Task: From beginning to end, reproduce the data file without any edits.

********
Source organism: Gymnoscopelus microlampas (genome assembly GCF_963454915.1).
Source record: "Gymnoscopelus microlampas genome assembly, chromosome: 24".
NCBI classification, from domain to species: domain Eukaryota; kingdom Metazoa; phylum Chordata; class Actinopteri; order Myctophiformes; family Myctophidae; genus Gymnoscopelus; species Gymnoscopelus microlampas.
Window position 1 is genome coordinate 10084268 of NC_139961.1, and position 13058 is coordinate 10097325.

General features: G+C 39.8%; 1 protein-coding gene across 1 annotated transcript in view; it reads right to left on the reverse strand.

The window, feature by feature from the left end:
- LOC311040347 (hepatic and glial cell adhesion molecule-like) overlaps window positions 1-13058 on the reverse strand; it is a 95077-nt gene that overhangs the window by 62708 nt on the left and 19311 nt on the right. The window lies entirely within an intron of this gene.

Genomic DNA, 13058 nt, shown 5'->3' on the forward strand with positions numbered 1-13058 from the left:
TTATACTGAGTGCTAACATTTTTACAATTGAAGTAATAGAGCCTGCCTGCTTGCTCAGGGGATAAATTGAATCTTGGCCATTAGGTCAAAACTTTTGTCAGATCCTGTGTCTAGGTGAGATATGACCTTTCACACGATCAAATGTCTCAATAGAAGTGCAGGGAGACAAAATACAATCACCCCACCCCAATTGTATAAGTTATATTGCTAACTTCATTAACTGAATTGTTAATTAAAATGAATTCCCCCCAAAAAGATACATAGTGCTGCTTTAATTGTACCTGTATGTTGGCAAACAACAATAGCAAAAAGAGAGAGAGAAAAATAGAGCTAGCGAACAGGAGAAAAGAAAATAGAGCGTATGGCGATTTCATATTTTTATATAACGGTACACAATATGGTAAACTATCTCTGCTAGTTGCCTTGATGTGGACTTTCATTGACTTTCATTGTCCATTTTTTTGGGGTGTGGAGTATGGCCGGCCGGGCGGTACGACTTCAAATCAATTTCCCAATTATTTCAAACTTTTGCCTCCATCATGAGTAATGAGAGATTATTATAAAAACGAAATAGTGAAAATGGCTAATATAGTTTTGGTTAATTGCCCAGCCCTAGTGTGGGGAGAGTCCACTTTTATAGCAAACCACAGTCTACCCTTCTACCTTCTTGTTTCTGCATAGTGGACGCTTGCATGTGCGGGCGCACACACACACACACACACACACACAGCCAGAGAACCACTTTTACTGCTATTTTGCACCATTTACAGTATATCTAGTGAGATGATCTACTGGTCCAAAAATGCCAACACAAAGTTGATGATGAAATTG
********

Source organism: Gymnoscopelus microlampas (genome assembly GCF_963454915.1).
Source record: "Gymnoscopelus microlampas genome assembly, chromosome: 24".
NCBI classification, from domain to species: domain Eukaryota; kingdom Metazoa; phylum Chordata; class Actinopteri; order Myctophiformes; family Myctophidae; genus Gymnoscopelus; species Gymnoscopelus microlampas.
Window position 1 is genome coordinate 10084268 of NC_139961.1, and position 13058 is coordinate 10097325.

General features: G+C 39.8%; 1 protein-coding gene across 1 annotated transcript in view; it reads right to left on the reverse strand.

The window, feature by feature from the left end:
- LOC311040347 (hepatic and glial cell adhesion molecule-like) overlaps window positions 1-13058 on the reverse strand; it is a 95077-nt gene that overhangs the window by 62708 nt on the left and 19311 nt on the right. The window lies entirely within an intron of this gene.

Genomic DNA, 13058 nt, shown 5'->3' on the forward strand with positions numbered 1-13058 from the left:
TTATACTGAGTGCTAACATTTTTACAATTGAAGTAATAGAGCCTGCCTGCTTGCTCAGGGGATAAATTGAATCTTGGCCATTAGGTCAAAACTTTTGTCAGATCCTGTGTCTAGGTGAGATATGACCTTTCACACGATCAAATGTCTCAATAGAAGTGCAGGGAGACAAAATACAATCACCCCACCCCAATTGTATAAGTTATATTGCTAACTTCATTAACTGAATTGTTAATTAAAATGAATTCCCCCCAAAAAGATACATAGTGCTGCTTTAATTGTACCTGTATGTTGGCAAACAACAATAGCAAAAAGAGAGAGAGAAAAATAGAGCTAGCGAACAGGAGAAAAGAAAATAGAGCGTATGGCGATTTCATATTTTTATATAACGGTACACAATATGGTAAACTATCTCTGCTAGTTGCCTTGATGTGGACTTTCATTGACTTTCATTGTCCATTTTTTTGGGGTGTGGAGTATGGCCGGCCGGGCGGTACGACTTCAAATCAATTTCCCAATTATTTCAAACTTTTGCCTCCATCATGAGTAATGAGAGATTATTATAAAAACGAAATAGTGAAAATGGCTAATATAGTTTTGGTTAATTGCCCAGCCCTAGTGTGGGGAGAGTCCACTTTTATAGCAAACCACAGTCTACCCTTCTACCTTCTTGTTTCTGCATAGTGGACGCTTGCATGTGCGGGCGCACACACACACACACACACACACACAGCCAGAGAACCACTTTTACTGCTATTTTGCACCATTTACAGTATATCTAGTGAGATGATCTACTGGTCCAAAAATGCCAACACAAAGTTGATGATGAAATTG